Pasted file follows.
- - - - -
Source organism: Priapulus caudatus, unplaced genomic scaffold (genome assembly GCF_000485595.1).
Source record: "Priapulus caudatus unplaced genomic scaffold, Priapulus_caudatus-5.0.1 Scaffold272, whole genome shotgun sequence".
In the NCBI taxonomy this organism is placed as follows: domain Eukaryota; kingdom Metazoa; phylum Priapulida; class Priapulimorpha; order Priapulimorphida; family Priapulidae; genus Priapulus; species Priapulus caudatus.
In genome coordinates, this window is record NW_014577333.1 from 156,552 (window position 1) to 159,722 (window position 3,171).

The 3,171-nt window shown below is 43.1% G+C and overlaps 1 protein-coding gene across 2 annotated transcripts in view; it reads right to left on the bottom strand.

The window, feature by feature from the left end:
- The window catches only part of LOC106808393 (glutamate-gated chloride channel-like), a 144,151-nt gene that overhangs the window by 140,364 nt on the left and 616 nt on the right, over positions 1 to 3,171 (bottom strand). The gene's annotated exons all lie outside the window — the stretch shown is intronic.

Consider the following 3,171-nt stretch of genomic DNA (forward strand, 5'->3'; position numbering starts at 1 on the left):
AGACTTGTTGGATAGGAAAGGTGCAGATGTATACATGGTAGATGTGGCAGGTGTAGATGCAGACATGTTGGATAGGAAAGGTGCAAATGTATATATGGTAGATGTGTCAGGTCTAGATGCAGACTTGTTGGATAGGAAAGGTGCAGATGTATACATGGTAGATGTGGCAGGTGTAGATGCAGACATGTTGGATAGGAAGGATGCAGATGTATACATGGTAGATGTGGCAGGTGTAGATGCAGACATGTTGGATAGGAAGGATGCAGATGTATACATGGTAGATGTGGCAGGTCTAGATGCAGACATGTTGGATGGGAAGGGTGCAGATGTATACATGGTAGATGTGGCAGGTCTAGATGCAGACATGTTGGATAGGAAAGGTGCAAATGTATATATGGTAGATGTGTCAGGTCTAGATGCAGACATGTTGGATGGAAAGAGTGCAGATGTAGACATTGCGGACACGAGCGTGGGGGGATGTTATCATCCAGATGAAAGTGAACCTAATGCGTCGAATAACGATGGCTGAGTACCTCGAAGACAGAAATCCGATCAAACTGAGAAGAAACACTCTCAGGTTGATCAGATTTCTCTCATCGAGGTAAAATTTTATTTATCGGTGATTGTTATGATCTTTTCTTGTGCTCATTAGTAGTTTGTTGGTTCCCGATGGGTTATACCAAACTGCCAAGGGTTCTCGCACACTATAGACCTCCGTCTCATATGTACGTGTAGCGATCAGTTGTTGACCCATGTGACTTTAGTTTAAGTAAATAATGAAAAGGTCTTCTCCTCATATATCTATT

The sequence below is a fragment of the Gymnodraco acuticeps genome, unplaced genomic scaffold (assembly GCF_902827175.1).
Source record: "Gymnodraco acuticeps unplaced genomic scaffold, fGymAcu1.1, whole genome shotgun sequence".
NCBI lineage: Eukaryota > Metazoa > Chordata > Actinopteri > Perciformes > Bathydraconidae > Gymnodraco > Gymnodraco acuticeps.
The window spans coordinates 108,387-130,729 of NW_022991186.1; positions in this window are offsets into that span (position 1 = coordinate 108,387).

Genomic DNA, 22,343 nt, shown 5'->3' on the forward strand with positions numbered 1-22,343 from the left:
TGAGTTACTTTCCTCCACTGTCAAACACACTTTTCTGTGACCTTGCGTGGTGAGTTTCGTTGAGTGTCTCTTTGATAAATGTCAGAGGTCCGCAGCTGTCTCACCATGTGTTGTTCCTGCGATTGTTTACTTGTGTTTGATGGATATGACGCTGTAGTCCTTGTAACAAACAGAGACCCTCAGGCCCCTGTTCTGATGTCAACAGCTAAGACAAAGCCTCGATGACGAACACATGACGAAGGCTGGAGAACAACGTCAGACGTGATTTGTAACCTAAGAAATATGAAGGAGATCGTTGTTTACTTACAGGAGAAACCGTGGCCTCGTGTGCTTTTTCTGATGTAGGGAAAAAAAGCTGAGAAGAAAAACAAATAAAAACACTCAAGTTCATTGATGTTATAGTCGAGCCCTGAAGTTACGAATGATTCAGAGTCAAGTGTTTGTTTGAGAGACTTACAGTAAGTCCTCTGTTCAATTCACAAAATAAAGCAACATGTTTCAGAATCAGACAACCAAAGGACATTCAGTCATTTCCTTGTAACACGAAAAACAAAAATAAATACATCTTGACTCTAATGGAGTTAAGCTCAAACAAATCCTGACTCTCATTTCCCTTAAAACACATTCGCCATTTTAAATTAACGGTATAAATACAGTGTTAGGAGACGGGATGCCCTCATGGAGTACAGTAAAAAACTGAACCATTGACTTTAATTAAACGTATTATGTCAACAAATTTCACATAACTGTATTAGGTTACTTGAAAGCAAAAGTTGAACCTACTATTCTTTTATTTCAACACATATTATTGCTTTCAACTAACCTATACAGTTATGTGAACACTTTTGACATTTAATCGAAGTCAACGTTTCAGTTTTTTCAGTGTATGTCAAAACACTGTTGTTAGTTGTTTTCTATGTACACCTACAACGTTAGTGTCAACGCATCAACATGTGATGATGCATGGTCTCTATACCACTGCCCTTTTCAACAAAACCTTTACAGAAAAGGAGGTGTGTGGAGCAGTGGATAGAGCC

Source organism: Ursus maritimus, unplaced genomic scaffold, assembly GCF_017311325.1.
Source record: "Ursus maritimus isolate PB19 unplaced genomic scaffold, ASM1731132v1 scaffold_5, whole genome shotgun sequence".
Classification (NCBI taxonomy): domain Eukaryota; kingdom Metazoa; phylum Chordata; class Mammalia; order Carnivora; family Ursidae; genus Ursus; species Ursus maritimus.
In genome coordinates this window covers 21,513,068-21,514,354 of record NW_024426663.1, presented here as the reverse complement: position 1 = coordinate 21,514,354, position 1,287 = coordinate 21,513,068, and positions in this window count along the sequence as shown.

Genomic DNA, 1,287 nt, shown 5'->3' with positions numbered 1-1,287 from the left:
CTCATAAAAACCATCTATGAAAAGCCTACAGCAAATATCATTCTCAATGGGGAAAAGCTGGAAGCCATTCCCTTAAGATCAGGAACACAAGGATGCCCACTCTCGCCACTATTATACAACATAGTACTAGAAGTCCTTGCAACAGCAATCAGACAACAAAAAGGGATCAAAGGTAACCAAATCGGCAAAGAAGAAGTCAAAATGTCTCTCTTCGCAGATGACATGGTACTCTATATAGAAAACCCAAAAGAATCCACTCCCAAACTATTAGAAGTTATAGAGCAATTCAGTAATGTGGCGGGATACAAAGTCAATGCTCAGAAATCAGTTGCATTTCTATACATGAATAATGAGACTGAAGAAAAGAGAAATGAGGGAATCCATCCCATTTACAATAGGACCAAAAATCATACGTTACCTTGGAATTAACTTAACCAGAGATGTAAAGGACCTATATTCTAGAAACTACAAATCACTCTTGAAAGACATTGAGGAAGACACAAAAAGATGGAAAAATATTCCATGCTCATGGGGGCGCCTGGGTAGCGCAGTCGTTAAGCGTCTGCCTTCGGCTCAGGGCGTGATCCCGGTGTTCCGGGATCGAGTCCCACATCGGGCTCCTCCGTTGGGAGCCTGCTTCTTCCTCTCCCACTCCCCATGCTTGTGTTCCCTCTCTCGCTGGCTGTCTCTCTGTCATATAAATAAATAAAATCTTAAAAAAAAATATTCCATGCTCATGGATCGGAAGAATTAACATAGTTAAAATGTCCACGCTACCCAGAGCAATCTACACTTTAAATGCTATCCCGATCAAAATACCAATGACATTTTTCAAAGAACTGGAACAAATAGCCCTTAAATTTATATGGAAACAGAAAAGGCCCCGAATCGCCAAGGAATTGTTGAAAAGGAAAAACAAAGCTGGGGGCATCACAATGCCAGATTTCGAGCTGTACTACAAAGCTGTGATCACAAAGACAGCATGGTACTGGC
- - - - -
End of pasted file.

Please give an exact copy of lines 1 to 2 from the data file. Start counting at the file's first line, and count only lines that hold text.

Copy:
Source organism: Priapulus caudatus, unplaced genomic scaffold (genome assembly GCF_000485595.1).
Source record: "Priapulus caudatus unplaced genomic scaffold, Priapulus_caudatus-5.0.1 Scaffold272, whole genome shotgun sequence".